This gives the following four-stage electrical energy production process:
1. The fission process in the reactor generates the heat.
2. The heat produced is absorbed by the coolant as it flows past the fuel, converting the nuclear energy to thermal energy.
3. The heated coolant is then transferred to the steam generator tubes where the excess heat causes the surrounding feed water to boil and produce steam for the secondary side of the steam generator.
4. The steam from the boiling feed water is transferred to turbines directly coupled to an electrical generator and the generated rotation produces electricity. After leaving the turbine, the steam is passed to the main condensers for condensation and then to a feed pump. This pump increases the pressure of the feed water and returns it to the steam generator and the cycle is repeated.
The majority of current reactors in service are either boiling water reactors (BWR) or pressurized water reactors (PWR). In a BWR the water, which acts as moderator and coolant, passes over the reactor core and also provides the steam source for the turbine. This can result in radioactive water that could contaminate the whole loop. However, in a PWR, the water passing over the reactor core does not flow directly to the turbine, but is contained in a pressurized primary loop. This water is then used to produce steam in a secondary loop to drive the turbine. This means that any fuel leak in the core would not contaminate the turbine and condenser.
In addition, while the typical operating pressure for a BWR is approximately 70 atmospheres, which boils water at about 285°C giving a Carnot efficiency[ii] of only 42%, a PWR can operate at higher pressure and temperature, about 160 atmospheres and 315°C– providing a higher Carnot efficiency than the BWR.
Nuclear energy production requires a multitude of control systems to monitor and adjust the many parameters that are critical to the process. Many of these control systems require electrical heat generation, and immersion heaters are an ideal solution. Immersion heaters release all their heat directly into the fluid, making them almost 100% energy-efficient. They are normally used when there is a requirement to maintain the temperature of a liquid to a specified controlled point.
Figure 1 shows some of the heat and control applications required in a typical PWR power station.
As seen from Figure 1, there can be a lot of requirements for immersion heaters in a nuclear power station system, including:
Circulation heaters to warm coolant for stand-by and emergency generators.
ñ Circulation heaters per-heat fuel oil for stand-by / emergency generators.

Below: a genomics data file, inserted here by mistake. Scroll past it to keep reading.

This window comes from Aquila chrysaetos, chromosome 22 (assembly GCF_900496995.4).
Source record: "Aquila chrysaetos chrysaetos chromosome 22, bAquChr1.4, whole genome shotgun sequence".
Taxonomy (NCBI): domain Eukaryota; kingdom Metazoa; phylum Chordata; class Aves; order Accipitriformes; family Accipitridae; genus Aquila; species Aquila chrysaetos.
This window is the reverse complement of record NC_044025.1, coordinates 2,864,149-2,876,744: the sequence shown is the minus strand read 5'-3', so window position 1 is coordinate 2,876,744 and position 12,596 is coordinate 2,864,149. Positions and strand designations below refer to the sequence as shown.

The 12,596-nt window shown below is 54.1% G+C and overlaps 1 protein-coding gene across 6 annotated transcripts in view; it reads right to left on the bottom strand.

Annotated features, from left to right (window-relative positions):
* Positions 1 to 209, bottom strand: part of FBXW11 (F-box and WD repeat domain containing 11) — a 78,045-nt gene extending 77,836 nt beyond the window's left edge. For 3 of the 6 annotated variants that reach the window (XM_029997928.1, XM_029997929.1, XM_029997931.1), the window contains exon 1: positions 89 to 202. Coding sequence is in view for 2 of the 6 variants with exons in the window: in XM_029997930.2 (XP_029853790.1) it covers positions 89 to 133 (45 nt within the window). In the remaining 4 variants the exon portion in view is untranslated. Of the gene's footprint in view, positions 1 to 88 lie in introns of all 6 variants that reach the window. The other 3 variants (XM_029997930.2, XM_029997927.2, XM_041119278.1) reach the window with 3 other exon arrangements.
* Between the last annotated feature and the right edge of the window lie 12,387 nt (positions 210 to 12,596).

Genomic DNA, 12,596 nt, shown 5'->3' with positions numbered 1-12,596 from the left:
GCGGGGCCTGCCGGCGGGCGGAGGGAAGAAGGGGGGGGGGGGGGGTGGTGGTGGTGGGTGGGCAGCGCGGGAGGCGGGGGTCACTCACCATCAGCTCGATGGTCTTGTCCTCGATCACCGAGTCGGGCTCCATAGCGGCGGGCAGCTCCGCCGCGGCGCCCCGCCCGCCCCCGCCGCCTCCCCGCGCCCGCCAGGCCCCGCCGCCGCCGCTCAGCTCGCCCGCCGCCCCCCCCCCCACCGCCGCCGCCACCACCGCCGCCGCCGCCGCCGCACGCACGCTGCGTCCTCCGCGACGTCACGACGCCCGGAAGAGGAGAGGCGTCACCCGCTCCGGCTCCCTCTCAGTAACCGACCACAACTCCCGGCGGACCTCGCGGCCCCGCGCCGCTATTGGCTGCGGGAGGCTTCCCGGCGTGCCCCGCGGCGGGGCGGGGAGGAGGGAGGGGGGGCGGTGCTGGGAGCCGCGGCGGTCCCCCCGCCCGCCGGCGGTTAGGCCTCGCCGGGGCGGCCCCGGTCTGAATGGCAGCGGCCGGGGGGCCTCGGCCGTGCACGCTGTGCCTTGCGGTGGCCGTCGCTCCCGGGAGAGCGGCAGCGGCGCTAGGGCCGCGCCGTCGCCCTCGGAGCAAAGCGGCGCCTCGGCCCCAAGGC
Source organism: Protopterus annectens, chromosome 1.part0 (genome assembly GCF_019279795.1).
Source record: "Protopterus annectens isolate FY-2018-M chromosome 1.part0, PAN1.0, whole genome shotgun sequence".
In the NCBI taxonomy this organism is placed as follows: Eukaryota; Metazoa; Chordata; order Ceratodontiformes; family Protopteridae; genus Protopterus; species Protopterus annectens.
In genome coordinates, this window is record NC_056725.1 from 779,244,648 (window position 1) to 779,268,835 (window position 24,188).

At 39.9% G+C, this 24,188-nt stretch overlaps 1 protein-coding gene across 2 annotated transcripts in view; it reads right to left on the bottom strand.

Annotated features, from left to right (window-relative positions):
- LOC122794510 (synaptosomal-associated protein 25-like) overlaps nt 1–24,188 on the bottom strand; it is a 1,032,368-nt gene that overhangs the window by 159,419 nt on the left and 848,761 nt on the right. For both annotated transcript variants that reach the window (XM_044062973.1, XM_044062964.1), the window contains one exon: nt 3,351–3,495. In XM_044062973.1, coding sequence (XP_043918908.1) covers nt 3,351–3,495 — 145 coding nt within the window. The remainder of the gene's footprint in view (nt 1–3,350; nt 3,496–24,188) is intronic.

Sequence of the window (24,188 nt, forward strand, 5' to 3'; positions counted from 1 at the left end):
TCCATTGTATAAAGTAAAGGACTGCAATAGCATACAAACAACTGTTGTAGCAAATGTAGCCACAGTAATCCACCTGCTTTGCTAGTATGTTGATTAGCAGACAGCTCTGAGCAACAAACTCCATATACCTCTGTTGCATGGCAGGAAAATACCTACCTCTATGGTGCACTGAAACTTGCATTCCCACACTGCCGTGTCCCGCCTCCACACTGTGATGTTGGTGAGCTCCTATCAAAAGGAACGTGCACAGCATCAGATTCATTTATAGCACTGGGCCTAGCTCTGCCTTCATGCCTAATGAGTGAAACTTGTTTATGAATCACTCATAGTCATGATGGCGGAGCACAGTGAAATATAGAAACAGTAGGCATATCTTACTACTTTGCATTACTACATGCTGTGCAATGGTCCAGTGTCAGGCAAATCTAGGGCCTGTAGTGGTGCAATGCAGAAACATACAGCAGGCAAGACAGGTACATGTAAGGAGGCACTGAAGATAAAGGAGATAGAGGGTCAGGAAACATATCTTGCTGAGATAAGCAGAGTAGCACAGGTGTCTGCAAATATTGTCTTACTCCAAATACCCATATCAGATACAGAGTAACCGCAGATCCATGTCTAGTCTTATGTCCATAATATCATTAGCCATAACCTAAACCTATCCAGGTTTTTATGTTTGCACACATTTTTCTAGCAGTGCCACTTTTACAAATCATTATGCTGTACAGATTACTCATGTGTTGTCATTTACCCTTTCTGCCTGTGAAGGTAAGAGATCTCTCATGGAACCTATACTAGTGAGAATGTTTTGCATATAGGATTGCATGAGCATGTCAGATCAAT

ñ Immersion heaters to warm the oil for lubrication of bearings and moving components.
ñ Immersion heaters to provide heat input to ensure precise temperatures needed for process conditions in the Hydrogen Storage.
ñ Pressurizer heaters to heat and maintain water in the primary loop at the operating temperature and pressure required by the pressurized reactor vessel.
ñ Circulation heaters to prevent the freezing of the liquids used in the containment cooling system and storage tanks.
ñ Immersion heaters to provide freeze protection and temperature maintenance for the Generalized Water Storage.
ñ Circulation heaters to provide temperature control for refueling water, make-up water, and plant water usage.
ñ Immersion heaters to provide the extra heat needed to maintain condensate return temperature.
There are several basic immersion heater configurations. The flanged and circulation, sometimes called in-line, immersion heaters are of the most interest to the thermal power industry.
Flanged immersion heaters are the best type of heater for the pressurizer vessel of PWR reactors. They are easy to install, highly efficient, and easy to maintain compared to other types of heaters. Because of the high temperature and pressure conditions, plus the constant nuclear irradiation, stainless steel is considered the best material for the elements in such immersion heaters. However, companies like WATTCO [iii]also supply alloy compositions, such as Incomer® and Incontinent®, with heavy-walled sheaths specifically designed for high-wattage applications–such as the heating of the pressurizer in PWR reactors.
The flanged immersion heater contains a circular or flat tubular heater that is fixed to a flange wit, four or six studs and terminals for connecting wiring. Flanged heaters are bolted directly to an associated flange fixed to the wall of the tank or to a nozzle. This makes changing easy, as you only need to unbolt the heater and mount a new one, and helps minimize maintenance downtime.
Circulation, or in-line heaters are ideal for processing fluids that require intermediate heating while maintaining a flow rate. They are self-contained units, with the heater wrapped in an insulated tank. These heaters have inlet pipes and outlet pipes allowing the fluid to flow through the tank until it has been heated to the required temperature. This type of immersion heater is extremely responsive and provides an even distribution of heat. It is also easy to install, maintain, and is compatible with the majority of the current standard industrial piping.